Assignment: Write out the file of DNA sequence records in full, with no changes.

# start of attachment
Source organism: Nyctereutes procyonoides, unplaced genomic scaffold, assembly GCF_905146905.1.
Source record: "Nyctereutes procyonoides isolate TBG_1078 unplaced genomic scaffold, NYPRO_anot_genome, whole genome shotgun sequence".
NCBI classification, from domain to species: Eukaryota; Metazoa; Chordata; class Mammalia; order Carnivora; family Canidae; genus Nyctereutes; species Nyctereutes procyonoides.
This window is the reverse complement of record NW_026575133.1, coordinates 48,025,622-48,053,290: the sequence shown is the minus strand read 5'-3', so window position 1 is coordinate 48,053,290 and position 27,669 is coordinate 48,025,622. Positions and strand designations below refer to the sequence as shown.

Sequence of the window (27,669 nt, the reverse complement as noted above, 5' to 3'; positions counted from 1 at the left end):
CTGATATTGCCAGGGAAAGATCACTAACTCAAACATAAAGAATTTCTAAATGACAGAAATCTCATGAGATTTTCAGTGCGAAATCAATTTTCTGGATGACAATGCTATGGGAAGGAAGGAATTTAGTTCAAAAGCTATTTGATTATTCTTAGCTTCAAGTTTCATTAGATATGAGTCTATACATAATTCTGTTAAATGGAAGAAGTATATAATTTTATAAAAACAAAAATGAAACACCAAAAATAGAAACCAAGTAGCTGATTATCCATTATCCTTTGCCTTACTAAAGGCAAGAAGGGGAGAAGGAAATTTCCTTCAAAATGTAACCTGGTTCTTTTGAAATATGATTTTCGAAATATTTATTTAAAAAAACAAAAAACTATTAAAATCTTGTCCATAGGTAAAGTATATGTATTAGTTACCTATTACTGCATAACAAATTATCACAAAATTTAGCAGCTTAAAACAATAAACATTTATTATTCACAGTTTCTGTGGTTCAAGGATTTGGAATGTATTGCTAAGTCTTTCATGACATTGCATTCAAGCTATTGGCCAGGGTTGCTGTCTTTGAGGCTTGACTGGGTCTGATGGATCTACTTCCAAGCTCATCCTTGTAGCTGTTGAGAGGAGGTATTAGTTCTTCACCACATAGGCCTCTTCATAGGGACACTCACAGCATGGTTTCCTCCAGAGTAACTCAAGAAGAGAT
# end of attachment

Source organism: Nyctereutes procyonoides, unplaced genomic scaffold, assembly GCF_905146905.1.
Source record: "Nyctereutes procyonoides isolate TBG_1078 unplaced genomic scaffold, NYPRO_anot_genome, whole genome shotgun sequence".
NCBI classification, from domain to species: Eukaryota; Metazoa; Chordata; class Mammalia; order Carnivora; family Canidae; genus Nyctereutes; species Nyctereutes procyonoides.
This window is the reverse complement of record NW_026575133.1, coordinates 48,025,622-48,053,290: the sequence shown is the minus strand read 5'-3', so window position 1 is coordinate 48,053,290 and position 27,669 is coordinate 48,025,622. Positions and strand designations below refer to the sequence as shown.

Sequence of the window (27,669 nt, the reverse complement as noted above, 5' to 3'; positions counted from 1 at the left end):
CTGATATTGCCAGGGAAAGATCACTAACTCAAACATAAAGAATTTCTAAATGACAGAAATCTCATGAGATTTTCAGTGCGAAATCAATTTTCTGGATGACAATGCTATGGGAAGGAAGGAATTTAGTTCAAAAGCTATTTGATTATTCTTAGCTTCAAGTTTCATTAGATATGAGTCTATACATAATTCTGTTAAATGGAAGAAGTATATAATTTTATAAAAACAAAAATGAAACACCAAAAATAGAAACCAAGTAGCTGATTATCCATTATCCTTTGCCTTACTAAAGGCAAGAAGGGGAGAAGGAAATTTCCTTCAAAATGTAACCTGGTTCTTTTGAAATATGATTTTCGAAATATTTATTTAAAAAAACAAAAAACTATTAAAATCTTGTCCATAGGTAAAGTATATGTATTAGTTACCTATTACTGCATAACAAATTATCACAAAATTTAGCAGCTTAAAACAATAAACATTTATTATTCACAGTTTCTGTGGTTCAAGGATTTGGAATGTATTGCTAAGTCTTTCATGACATTGCATTCAAGCTATTGGCCAGGGTTGCTGTCTTTGAGGCTTGACTGGGTCTGATGGATCTACTTCCAAGCTCATCCTTGTAGCTGTTGAGAGGAGGTATTAGTTCTTCACCACATAGGCCTCTTCATAGGGACACTCACAGCATGGTTTCCTCCAGAGTAACTCAAGAAGAGAT